Both groups induced rodent fibroblasts to become OPCs by inserting transcription factors that caused the cells to change their behavior and start producing myelin. Both groups used Sox10, a transcription factor that promotes the encoding of a protein involved in the regulation of embryonic development, and Olig2, involved in motor neuron and oligodendrocyte differentiation.
For the third transcription factor, the Wernig group used zinc finger protein 536 (Zfp536), involved in brain cell differentiation, while the Tesar group opted for Nkx6 homeobox 2 (Nkx6.2), involved in myelination. The two transcription factors appear to work equally well, although Zfp536 enables the cells to give rise to both astrocytes and oligodendrocytes.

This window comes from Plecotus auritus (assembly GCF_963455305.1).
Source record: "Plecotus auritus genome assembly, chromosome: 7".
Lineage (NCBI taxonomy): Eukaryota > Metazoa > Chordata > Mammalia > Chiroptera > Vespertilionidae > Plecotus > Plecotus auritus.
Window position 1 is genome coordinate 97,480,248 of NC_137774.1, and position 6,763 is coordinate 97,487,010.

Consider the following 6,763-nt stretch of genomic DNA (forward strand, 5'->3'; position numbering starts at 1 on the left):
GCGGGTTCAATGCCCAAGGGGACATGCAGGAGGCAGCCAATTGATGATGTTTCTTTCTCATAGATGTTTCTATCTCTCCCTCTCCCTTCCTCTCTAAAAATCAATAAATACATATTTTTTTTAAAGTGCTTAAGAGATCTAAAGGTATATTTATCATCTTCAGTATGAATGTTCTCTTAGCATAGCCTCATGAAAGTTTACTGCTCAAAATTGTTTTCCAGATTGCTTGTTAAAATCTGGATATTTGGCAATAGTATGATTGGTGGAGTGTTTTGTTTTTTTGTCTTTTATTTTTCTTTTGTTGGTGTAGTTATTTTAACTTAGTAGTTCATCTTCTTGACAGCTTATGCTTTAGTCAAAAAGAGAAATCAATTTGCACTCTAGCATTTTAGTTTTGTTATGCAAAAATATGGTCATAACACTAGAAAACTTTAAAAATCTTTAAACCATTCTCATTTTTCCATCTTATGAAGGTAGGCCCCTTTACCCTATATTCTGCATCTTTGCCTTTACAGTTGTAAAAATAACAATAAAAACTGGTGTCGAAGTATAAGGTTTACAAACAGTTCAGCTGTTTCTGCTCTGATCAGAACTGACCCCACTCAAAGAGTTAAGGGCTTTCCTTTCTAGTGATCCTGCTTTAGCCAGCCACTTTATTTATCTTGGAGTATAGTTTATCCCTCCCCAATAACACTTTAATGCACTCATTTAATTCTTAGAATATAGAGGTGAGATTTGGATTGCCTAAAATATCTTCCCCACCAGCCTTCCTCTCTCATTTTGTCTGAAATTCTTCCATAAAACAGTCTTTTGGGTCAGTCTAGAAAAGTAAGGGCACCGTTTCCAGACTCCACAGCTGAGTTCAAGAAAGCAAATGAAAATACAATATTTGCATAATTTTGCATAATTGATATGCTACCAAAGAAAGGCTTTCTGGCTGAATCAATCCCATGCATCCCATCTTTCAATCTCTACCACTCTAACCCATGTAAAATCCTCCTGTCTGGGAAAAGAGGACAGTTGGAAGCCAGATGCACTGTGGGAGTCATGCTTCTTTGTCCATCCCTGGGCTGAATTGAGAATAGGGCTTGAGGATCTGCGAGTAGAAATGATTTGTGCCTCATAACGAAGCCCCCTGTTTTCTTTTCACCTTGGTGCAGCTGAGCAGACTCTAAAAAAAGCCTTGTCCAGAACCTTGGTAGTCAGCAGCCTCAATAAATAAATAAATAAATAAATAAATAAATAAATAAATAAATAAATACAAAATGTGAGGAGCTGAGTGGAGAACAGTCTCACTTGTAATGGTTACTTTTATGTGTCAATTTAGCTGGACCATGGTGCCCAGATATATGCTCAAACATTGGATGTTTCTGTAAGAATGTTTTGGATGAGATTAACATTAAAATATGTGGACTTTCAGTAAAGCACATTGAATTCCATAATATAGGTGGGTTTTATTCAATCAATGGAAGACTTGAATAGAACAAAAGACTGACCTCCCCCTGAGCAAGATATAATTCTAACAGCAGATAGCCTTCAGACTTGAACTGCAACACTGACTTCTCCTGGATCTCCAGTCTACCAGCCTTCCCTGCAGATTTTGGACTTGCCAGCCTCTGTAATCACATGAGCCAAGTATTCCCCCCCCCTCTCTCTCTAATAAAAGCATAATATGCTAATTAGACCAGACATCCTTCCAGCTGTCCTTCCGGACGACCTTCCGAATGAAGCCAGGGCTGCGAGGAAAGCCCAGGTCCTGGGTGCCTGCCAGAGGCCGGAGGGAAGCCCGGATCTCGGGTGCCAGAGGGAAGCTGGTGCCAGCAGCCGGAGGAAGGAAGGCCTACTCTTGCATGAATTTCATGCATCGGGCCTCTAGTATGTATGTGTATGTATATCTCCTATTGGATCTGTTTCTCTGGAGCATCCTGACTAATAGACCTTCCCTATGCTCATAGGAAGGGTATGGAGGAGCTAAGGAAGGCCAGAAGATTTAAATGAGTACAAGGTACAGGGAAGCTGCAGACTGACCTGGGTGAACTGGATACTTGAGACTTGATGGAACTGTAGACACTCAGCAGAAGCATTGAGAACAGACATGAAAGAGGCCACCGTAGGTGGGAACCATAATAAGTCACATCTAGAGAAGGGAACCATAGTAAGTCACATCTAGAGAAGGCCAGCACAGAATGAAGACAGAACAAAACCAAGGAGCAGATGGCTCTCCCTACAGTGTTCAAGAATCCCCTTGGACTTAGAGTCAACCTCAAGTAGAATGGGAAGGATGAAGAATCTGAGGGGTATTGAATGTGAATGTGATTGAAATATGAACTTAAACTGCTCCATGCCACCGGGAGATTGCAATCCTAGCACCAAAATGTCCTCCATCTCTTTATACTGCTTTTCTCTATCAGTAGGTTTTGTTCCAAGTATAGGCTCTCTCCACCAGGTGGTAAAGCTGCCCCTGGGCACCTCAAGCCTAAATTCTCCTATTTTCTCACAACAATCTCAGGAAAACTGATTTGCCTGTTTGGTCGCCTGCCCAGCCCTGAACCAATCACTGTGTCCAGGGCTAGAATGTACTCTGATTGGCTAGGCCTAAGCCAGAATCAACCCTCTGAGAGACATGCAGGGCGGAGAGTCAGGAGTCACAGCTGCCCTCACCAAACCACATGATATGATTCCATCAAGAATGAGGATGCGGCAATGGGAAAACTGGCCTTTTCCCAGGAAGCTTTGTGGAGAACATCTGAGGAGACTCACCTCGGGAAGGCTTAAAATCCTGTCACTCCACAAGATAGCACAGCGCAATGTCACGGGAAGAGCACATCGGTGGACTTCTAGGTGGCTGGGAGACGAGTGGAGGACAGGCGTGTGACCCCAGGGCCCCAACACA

While both sets of transcription factors achieved the desired effect, both proved to be less efficient at proliferation than induced pluripotent stem cells.
“This is really hard to measure, but we found about a one-third to one-quarter drop of efficiency in the ability of cells to develop mature oligodendrocytes,” Dr. Wernig said. “When you take primary OPCs and put them together with primary neurons, about 60 percent turn into oligodendrocytes in two to three weeks. In our case only about 20 percent or so could do that. They can do their job in vivo and myelinate, but not as well as primary OPCs. That's something we really have to work on now — to improve the efficiency and the quality of the cells.”